As I have said, I am concerned about the hygiene problem, as well as how to control dogs on the streets. I draw the House's attention to the situation in several American cities, including the city of Charleston in North Carolina, where there is a dog lead requirement. No dogs are allowed on public streets unless they are on a lead, and
Column 148that copes with the problem of identifying the person who owns the dog. That is one of the main concerns expressed when we talk about the prospect of legislation in this place. I recommend to the Secretary of State that at some time in the future he thinks about that problem. I am waiting to see, however, how the measures that the Government have recently introduced will affect it.
When there are food poisoning incidents, the Government step in immediately to reassure the public that they are doing all they can to control the problem. They inspect, and they require people preparing food for the public to adopt very high standards. Yet still we allow people with dogs to walk the streets and leave behind them potential disease-causing piles on the pavements.
Next time that we have registration for the community charge we should examine the possibility of people putting their dogs on the community charge form. We could then charge the dog owners for cleaning up after their animals. Meanwhile, my main concern is for health. I should like to propose in my Bill that dog owners be required to obtain a certificate--an MOT of health--from a vet before they are allowed to take their dogs on to the streets.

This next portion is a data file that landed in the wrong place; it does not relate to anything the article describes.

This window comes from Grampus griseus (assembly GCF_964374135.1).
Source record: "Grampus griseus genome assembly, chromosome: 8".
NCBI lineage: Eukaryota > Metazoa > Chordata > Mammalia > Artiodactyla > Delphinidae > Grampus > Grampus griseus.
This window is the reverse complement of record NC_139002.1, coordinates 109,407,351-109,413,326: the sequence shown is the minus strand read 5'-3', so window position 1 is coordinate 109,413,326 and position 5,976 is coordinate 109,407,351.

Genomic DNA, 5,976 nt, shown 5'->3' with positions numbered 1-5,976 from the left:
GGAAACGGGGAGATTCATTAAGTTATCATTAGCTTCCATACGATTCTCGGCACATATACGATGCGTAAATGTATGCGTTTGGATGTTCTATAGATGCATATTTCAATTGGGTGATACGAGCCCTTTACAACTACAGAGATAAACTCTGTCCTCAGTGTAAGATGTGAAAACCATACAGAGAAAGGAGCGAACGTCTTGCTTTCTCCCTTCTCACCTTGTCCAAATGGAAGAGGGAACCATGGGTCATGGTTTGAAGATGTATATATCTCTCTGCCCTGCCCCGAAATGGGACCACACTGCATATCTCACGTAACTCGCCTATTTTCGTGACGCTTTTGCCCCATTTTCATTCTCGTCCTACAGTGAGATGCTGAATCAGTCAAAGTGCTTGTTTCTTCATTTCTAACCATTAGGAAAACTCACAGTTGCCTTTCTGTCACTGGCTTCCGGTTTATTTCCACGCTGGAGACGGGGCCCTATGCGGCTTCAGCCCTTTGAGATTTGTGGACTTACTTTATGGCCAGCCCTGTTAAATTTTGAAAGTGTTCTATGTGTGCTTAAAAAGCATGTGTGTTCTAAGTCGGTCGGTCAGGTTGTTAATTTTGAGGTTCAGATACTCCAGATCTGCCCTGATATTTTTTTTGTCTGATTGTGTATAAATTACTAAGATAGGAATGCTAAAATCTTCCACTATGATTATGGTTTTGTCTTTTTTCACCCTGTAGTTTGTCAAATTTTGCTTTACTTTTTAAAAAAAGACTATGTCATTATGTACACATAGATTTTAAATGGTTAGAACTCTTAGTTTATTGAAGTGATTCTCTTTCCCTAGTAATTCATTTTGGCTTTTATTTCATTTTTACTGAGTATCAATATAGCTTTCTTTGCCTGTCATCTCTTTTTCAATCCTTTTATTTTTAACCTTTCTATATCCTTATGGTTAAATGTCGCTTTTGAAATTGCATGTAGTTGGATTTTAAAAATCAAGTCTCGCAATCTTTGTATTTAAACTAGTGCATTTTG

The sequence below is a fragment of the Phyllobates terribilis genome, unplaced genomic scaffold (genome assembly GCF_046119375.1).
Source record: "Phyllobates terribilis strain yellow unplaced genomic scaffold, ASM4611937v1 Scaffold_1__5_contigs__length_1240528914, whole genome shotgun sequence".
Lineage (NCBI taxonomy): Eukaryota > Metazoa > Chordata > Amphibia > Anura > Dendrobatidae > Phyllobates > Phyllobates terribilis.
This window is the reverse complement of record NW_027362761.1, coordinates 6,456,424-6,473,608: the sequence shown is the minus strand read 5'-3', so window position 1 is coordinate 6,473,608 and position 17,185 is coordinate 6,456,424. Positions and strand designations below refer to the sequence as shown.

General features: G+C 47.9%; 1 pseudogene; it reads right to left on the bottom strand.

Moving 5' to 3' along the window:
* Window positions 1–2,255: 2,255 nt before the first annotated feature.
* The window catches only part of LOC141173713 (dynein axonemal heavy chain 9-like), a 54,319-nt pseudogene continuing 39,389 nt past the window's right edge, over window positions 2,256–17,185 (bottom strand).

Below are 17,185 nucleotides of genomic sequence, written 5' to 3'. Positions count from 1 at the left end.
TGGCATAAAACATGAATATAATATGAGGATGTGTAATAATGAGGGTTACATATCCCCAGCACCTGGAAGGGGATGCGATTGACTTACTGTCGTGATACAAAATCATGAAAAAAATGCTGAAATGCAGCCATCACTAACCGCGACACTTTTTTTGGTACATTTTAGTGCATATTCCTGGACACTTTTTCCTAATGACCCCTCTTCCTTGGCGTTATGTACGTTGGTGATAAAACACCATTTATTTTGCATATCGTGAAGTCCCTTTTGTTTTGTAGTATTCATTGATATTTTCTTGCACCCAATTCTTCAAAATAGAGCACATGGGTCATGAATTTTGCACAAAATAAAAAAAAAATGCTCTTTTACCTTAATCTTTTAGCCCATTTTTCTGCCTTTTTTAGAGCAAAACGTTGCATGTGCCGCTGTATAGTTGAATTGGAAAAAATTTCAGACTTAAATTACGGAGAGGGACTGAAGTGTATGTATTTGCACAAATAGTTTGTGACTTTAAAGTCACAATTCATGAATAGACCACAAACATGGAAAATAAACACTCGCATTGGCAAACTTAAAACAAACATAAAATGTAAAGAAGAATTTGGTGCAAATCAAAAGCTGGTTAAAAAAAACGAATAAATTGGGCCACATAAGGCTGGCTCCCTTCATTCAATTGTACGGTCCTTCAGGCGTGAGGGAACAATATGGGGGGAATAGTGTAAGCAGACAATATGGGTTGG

People will say that that cannot be enforced, but one might as well say that one cannot enforce any sort of public hygiene. Of course it can be enforced, and, last week, the Government stated that they would permit the authorities to introduce more wardens to catch irresponsible people.
We cannot continue to tiptoe around the problem or sweep it under the carpet. It is important that our streets are kept clean and beautiful in the same way as some cities in America. In addition to the current regulations operated in many of our cities and in the Isle of Wight, dog owners in this country should be required to obtain from a vet a certificate that the dog has at least been tested to see that it does not contain worms and other diseases, that it is vaccinated against rabies in addition to the ordinary diseases, and that it cannot cause the problems that currently exist.
Question put and agreed to.
Bill ordered to be brought in by Mrs. Teresa Gorman, Mr. Vivian Bendall, Mr. Roger Gale, Mr. Tony Marlow, Mr. Neil Hamilton, Mr. Harry Greenway and Mr. Jerry Hayes.
Mrs. Teresa Gorman accordingly presented a Bill to control the fouling of public places by dogs : And the same was read the First time ; and ordered to be read a Second time upon Friday 7 July and to be printed. [Bill 161.]
Motion made, and Question put forthwith, pursuant to Standing Order No. 80 (Allocation of time to Bills),